The Number of People Who Use Netflix to Fall Asleep Has Doubled in the Last Two Years

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10.2% of the general population responded that they use Netflix to help them get to sleep

Two years ago, we took a survey, and found that just under 5% of the general population responded that they use Netflix to put them to sleep. Among the reasons cited, the most common seemed to be the soft noise and the comfort of something familiar on in the background. Many people stated that they love using reruns of their favorite shows to help them get to sleep.

We ran the same survey again this week, polling 1,191 people, and now 10.2% of the general population responded that they use Netflix (and now sometimes other streaming services) to help them get to sleep, nearly double the number from just two years ago.

So what is causing this spike in Netflix-lullabies? There seem to be two main reasons:

First, and most obvious is growth in Netflix subscriptions. Netflix continues to see healthy growth every quarter with more people subscribed to the service than ever. With that in mind, people who might once have simply just left the television on to help them fall asleep are now using a commercial-free option. One such response mentioned they like using Netflix to help them sleep because there aren’t any “loud and obnoxious commercial interruptions” when they’re in a half-daze drifting off.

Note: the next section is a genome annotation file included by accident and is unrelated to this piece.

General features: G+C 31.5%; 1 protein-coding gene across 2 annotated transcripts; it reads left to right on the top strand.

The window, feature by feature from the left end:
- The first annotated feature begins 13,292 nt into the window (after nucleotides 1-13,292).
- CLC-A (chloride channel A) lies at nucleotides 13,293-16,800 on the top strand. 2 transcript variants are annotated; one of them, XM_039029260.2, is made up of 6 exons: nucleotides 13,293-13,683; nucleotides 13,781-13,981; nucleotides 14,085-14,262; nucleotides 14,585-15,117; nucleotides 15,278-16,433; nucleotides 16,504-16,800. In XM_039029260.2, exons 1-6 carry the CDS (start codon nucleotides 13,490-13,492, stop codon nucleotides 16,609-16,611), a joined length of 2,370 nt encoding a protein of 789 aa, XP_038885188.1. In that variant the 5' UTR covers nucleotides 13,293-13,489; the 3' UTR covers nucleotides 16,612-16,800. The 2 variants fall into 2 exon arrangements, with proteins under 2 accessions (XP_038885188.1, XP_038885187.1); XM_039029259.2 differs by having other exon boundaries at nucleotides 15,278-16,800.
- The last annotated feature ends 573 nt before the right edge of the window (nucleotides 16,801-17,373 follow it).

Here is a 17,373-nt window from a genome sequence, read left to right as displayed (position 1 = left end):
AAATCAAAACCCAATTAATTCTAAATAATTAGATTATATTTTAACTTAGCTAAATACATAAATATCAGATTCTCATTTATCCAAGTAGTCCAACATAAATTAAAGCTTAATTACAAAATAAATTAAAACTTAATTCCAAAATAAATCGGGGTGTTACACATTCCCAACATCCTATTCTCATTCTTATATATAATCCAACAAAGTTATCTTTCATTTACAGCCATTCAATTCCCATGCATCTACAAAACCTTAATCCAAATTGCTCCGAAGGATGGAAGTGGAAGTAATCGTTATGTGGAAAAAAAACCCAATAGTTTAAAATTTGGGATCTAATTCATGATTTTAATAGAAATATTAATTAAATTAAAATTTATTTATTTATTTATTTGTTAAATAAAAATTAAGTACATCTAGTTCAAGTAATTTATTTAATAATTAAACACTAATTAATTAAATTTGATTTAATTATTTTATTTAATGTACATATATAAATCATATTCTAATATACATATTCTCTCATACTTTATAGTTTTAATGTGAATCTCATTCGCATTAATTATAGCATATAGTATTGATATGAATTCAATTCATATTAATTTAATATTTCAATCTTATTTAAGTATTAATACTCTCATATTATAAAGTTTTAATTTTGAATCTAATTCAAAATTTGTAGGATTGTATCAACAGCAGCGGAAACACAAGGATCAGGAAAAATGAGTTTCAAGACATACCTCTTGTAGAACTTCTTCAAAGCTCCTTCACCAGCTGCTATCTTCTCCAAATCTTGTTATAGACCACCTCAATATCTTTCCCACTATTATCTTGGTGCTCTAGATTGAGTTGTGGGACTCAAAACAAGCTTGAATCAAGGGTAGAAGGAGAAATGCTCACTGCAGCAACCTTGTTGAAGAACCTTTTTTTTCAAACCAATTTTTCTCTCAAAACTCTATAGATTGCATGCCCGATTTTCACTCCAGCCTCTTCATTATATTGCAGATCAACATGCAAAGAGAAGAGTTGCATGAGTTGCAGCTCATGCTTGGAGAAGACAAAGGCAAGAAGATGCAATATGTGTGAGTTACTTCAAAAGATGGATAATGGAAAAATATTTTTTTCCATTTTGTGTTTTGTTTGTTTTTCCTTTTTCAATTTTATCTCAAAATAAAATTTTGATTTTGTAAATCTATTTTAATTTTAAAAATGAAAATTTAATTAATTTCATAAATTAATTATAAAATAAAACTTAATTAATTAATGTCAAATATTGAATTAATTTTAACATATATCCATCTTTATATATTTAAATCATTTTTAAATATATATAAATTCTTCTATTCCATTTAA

Second, and perhaps more interesting, dozens of respondents said they need something to take their mind off of everything else at the end of the day while they’re in bed. Certainly more than the last time we took this survey, people replied suggesting that they need an anxiety reducer to help them sleep, and their favorite seasons of television shows are just the ticket they need to get to dreamland.

From one anonymous response: “My mind just races when I’m lying in bed, and I can’t get to sleep unless I have something to distract me. Netflix is great for this.”

Anxiety is in fact on the rise, especially in younger age demographics, who might be more keen on using services like Netflix as a sleep aid instead of standard television.

Now the question of course is whether or not watching television (or in most cases just listening to the noise of television) is bad for you right before bed. The science is still out on this, as no official study has been conducted to determine whether or not it has a negative (or positive!) effect in a statistically meaningful way. In fact, one scientist in the VICE article suggests that if television helps you fall asleep, it’s almost certainly better than the alternative of not getting enough sleep.

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